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Cuba forges links with United States to save sharks

Improved diplomatic relations feed a budding environmental partnership.

The Caribbean reef shark (Carcharhinus perezii) is one of many species that can be seen in Cuban waters. Credit: Pete Oxford/Getty/Minden

Cuba is surrounded by sharks. Fishermen catch them, residents eat them and, increasingly, tourists are coming to see them. Now the island nation is gearing up to manage them, and its efforts are bolstering a nascent environmental partnership with the United States.

“It’s a big step forward for Cuba and the region,” says Jorge Angulo-Valdés, head of the Marine Conservation Group at the University of Havana’s Center for Marine Research and a visiting professor at the University of Florida in Gainesville. “It’s time for us to get together, identify common goals in resource management and make them work.”

On 21 October, Cuba plans to release a management plan that will lay the groundwork for research and, eventually, regulations to protect extensive but largely undocumented shark and ray populations. Roughly half of the 100 species of shark resident in the Caribbean Sea and Gulf of Mexico have been seen in Cuban waters, including some — such as the whitetip (Carcharhinus longimanus) and longfin mako (Isurus paucus) — that have experienced sharp declines elsewhere. The Cuban government has consulted with environmentalists and academics from the United States and other countries in developing the plan.

“Cuba is a kind of biodiversity epicentre for sharks,” says Robert Hueter, director of the Center for Shark Research at the Mote Marine Laboratory and Aquarium in Sarasota, Florida, who is one of those working with the Cuban scientists. “The science is not at a level yet to do rigorous stock estimates, but we are moving in that direction with this plan.”

Most of what is known about Cuba’s shark populations has come from the fishing industry, which often captures sharks as by-products of its regular operations. The Cuban government has already established marine protected areas along 20% of its coastline and is planning to expand that network within the 70,000 square kilometres of its coastal fishery. It has also begun to regulate the equipment used in fishing, and is looking to establish catch limits for various fish species, including sharks.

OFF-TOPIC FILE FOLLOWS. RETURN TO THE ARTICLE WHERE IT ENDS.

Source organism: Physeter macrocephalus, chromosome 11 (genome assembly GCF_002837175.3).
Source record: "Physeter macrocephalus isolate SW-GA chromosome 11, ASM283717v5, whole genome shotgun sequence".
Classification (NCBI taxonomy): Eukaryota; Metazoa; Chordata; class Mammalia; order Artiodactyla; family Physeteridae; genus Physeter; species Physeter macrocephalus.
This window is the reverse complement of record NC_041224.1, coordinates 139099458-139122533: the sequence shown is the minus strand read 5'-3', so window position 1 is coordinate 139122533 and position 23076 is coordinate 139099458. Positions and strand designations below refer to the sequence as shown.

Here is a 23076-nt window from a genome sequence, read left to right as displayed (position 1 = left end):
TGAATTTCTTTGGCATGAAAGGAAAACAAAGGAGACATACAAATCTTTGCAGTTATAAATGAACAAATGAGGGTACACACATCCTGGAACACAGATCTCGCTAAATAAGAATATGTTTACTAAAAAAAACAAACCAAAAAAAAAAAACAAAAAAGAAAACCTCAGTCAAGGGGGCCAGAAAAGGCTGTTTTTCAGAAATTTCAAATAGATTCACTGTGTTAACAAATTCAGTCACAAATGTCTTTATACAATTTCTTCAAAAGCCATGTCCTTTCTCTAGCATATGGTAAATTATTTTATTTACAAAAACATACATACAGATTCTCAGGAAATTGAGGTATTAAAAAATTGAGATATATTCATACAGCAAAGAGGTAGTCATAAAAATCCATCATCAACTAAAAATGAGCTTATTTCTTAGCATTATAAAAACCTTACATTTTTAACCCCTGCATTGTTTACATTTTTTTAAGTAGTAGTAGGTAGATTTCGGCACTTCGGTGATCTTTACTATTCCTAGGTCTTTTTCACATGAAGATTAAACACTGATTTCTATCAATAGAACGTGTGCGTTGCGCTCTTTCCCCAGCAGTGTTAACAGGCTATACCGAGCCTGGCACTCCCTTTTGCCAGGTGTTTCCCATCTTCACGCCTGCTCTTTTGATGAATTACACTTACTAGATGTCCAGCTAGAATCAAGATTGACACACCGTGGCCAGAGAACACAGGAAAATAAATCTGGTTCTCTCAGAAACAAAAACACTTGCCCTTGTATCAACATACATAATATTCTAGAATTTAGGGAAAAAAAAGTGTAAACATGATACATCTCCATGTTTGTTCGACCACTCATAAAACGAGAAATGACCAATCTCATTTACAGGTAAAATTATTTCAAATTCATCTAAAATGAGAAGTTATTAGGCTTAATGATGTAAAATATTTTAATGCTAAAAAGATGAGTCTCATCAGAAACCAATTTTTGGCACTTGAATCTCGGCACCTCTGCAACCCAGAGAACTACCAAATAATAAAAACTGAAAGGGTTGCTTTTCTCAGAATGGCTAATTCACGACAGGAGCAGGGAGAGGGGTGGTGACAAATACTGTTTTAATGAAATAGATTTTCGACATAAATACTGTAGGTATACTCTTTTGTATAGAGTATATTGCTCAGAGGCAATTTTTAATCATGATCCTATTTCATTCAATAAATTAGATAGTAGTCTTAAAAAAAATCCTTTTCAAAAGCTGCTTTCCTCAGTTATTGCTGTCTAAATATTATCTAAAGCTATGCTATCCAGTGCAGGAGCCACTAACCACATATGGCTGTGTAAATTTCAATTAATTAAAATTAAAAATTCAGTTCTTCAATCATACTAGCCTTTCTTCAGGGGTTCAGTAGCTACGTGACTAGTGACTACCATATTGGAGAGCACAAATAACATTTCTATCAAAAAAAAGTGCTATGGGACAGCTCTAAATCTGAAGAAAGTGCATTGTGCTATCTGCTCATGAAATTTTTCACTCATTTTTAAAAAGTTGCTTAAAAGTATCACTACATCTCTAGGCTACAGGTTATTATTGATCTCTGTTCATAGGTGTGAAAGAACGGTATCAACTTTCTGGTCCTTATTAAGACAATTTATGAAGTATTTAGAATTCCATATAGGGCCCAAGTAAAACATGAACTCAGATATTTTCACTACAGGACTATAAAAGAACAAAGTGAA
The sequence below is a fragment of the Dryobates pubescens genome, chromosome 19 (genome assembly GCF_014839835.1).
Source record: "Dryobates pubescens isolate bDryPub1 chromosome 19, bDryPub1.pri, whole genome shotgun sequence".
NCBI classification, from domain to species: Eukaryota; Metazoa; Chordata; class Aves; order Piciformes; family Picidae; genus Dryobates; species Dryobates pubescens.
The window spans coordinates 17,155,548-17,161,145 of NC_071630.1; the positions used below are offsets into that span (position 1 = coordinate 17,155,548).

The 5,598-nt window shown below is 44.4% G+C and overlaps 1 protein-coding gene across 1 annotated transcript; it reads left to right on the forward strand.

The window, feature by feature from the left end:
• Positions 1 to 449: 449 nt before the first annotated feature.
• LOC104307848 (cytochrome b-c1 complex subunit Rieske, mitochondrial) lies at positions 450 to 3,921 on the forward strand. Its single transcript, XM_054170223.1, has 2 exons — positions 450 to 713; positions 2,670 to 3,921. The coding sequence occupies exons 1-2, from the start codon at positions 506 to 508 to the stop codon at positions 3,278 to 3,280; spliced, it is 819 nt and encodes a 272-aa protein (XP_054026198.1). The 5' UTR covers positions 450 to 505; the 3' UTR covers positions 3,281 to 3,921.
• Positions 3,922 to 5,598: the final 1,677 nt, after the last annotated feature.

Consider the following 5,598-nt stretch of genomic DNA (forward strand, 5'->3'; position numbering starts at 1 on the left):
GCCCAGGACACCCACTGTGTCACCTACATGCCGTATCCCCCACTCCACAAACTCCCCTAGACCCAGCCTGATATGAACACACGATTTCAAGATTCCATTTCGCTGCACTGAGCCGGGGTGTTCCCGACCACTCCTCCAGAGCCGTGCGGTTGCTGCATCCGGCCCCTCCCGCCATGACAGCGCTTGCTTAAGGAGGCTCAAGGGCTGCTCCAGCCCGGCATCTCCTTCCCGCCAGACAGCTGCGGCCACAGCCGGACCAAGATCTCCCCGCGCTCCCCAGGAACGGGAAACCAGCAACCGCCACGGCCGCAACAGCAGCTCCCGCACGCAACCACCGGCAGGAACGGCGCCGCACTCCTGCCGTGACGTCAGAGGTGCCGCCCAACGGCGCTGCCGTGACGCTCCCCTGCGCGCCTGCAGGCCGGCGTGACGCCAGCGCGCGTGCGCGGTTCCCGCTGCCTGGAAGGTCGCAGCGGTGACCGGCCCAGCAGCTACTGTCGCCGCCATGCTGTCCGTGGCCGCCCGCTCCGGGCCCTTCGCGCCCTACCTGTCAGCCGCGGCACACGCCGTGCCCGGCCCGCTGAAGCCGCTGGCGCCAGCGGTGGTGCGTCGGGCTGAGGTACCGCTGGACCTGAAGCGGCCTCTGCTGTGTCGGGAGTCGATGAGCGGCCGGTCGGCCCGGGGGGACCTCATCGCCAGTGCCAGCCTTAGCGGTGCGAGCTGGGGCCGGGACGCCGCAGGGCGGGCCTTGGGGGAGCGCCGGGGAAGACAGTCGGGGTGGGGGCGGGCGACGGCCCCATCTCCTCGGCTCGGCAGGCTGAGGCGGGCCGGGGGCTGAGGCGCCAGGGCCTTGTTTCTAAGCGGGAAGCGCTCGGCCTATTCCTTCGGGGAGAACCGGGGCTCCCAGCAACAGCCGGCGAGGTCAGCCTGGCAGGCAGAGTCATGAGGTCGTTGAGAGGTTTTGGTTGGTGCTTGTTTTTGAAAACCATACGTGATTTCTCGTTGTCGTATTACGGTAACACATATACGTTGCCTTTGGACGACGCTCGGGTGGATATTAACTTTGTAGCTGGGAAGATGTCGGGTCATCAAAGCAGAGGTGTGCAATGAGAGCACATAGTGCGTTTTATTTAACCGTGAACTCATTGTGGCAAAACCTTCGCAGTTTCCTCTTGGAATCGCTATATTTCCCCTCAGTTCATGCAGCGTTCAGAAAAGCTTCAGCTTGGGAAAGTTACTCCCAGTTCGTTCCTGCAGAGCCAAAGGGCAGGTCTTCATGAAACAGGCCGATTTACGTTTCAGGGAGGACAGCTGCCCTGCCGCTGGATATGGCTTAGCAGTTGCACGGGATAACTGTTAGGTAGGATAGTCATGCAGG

Both US and Cuban scientists say that the collaboration is helping to pave the way for more formal cooperation now that the two cold-war foes have re-established political relations. In April, the US National Oceanic and Atmospheric Administration (NOAA) sent a research vessel on a cruise around the island with Cuban scientists. And on 5 October, US secretary of state John Kerry and Cuban officials announced at an oceans conference in Chile that the two nations were finalizing plans to cooperate on research, education and management in marine protected areas. The agreement could be finalized as early as next month, says Billy Causey, regional director for NOAA’s Office of National Marine Sanctuaries in Key West, Florida.

Political impetus

US environmentalists began pushing the idea of cooperation with Cuba on marine conservation after the 2008 election of President Barack Obama, who pledged during the campaign to engage with Cuba. The first signs of real progress came in September 2009, says Daniel Whittle, who heads the Cuba programme for the Environmental Defense Fund (EDF), an environmental group based in New York City. Then, the United States allowed four Cuban scientists, three of whom were marine and coastal researchers, to attend a series of meetings in the country. And in November last year, Angulo-Valdés was part of a cadre of Cuban scientists that visited the state department and several members of Congress. A month later, Obama ordered the restoration of diplomatic ties with Cuba.

“ Finally the two governments publicly acknowledged that they are in fact working directly together on environmental issues. ”

“It’s slowly beginning to change,” says Whittle, referring to links between the nations. “That’s why the announcement in Chile was so significant: finally the two governments publicly acknowledged that they are in fact working directly together on environmental issues.”

The EDF and other conservation groups have been trying to build cooperation between Cuba, Mexico and the United States within the Gulf of Mexico. NOAA’s April cruise, which focused on tallying the larvae of bluefin tuna (Thunnus thynnus) in Cuban and Mexican waters, marked the first formal government engagement on that front since Obama’s December announcement, Causey says.

The main question facing the shark-management plan is whether the Cuban government will be able to mobilize enough money to implement it. The EDF and other groups have been raising funds to pay for some of the initial work on the plan, including training fishing crews to identify and report the sharks that they catch. But scientists need to conduct population surveys that are independent of those done by commercial fisheries, and Cuban research institutions are already stretched thin.

The country has only two operational research vessels, and scarce resources to equip and operate them. The kind of tags needed to track shark movements through satellites can cost US$2,500 each. So far, Cuba has tagged just four sharks with such devices.

“We have to see how the government implements the plan, and how they get around the funding problem,” Angulo-Valdés says. “It’s going to be a challenge.”


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University of Havana Center for Marine Research

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Tollefson, J. Cuba forges links with United States to save sharks. Nature 526, 488–489 (2015).

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